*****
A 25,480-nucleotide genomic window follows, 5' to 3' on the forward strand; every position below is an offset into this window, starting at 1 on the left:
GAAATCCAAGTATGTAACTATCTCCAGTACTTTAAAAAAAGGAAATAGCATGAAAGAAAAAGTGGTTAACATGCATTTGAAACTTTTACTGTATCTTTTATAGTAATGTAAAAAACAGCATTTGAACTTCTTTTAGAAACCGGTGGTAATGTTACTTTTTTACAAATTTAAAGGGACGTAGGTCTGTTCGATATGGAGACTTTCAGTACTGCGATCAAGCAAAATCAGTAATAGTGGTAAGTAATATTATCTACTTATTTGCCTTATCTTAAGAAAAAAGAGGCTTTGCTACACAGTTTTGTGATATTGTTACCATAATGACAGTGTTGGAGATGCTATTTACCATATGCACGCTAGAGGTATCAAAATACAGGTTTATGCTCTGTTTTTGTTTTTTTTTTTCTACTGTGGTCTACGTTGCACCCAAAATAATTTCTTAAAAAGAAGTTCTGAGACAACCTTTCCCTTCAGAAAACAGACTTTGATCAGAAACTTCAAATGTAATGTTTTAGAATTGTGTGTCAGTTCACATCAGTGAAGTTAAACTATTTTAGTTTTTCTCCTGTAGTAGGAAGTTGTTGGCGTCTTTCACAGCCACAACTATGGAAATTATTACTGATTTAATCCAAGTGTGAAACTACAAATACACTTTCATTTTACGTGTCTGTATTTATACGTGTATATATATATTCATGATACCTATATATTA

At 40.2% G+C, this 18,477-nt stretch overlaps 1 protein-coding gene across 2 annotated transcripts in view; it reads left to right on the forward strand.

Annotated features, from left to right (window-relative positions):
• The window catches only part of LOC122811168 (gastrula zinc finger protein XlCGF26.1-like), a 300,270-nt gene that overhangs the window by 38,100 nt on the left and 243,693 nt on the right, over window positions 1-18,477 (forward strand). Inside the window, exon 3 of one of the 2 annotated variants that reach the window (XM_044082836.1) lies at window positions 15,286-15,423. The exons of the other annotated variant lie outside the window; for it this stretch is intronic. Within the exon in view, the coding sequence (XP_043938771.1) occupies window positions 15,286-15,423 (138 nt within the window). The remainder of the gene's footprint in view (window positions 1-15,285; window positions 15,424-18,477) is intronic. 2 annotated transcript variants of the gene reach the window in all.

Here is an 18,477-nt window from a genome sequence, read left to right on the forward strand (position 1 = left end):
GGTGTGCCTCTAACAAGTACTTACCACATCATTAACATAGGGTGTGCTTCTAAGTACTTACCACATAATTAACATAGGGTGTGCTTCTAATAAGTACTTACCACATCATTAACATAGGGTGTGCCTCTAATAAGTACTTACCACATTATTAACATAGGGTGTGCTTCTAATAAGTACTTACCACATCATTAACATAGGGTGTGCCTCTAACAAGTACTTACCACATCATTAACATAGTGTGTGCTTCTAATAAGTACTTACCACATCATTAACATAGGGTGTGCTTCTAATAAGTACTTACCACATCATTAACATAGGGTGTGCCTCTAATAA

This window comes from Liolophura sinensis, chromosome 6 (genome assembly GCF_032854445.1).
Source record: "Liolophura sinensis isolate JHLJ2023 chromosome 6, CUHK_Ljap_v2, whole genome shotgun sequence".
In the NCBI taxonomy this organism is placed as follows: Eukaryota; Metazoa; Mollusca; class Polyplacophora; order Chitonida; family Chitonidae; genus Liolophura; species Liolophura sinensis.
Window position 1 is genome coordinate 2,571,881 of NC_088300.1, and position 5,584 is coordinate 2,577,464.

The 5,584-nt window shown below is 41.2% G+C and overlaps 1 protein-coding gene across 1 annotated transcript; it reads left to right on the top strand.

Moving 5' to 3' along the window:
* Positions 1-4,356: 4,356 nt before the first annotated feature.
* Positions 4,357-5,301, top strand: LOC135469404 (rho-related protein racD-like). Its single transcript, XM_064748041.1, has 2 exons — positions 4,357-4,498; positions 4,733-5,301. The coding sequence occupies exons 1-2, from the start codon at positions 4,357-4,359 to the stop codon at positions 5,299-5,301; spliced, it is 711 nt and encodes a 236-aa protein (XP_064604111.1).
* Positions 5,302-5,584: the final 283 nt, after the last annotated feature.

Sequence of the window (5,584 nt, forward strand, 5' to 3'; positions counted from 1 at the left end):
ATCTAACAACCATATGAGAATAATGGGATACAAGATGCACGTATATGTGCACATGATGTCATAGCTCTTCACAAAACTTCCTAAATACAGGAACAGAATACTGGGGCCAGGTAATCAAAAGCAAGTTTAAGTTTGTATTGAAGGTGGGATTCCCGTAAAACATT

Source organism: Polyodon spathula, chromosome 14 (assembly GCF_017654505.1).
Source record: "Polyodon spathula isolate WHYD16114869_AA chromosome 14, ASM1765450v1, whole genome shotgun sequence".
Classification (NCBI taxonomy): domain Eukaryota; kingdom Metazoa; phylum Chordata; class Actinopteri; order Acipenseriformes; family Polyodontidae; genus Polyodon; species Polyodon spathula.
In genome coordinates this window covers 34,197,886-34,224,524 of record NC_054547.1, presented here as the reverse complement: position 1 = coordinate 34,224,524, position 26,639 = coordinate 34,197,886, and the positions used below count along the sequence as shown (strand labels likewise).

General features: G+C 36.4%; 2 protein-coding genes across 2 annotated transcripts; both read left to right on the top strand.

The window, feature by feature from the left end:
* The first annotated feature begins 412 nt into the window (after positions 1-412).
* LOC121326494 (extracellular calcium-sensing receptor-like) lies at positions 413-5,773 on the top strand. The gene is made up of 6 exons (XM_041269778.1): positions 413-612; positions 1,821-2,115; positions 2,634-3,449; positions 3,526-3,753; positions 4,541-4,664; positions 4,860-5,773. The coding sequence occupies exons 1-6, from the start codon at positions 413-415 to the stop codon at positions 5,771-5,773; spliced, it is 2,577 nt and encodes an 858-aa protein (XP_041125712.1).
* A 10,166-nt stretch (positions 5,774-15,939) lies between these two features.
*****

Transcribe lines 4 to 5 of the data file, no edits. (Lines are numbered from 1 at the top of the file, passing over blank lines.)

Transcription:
Annotated features, from left to right (window-relative positions):
• The window catches only part of LOC122811168 (gastrula zinc finger protein XlCGF26.1-like), a 300,270-nt gene that overhangs the window by 38,100 nt on the left and 243,693 nt on the right, over window positions 1-18,477 (forward strand). Inside the window, exon 3 of one of the 2 annotated variants that reach the window (XM_044082836.1) lies at window positions 15,286-15,423. The exons of the other annotated variant lie outside the window; for it this stretch is intronic. Within the exon in view, the coding sequence (XP_043938771.1) occupies window positions 15,286-15,423 (138 nt within the window). The remainder of the gene's footprint in view (window positions 1-15,285; window positions 15,424-18,477) is intronic. 2 annotated transcript variants of the gene reach the window in all.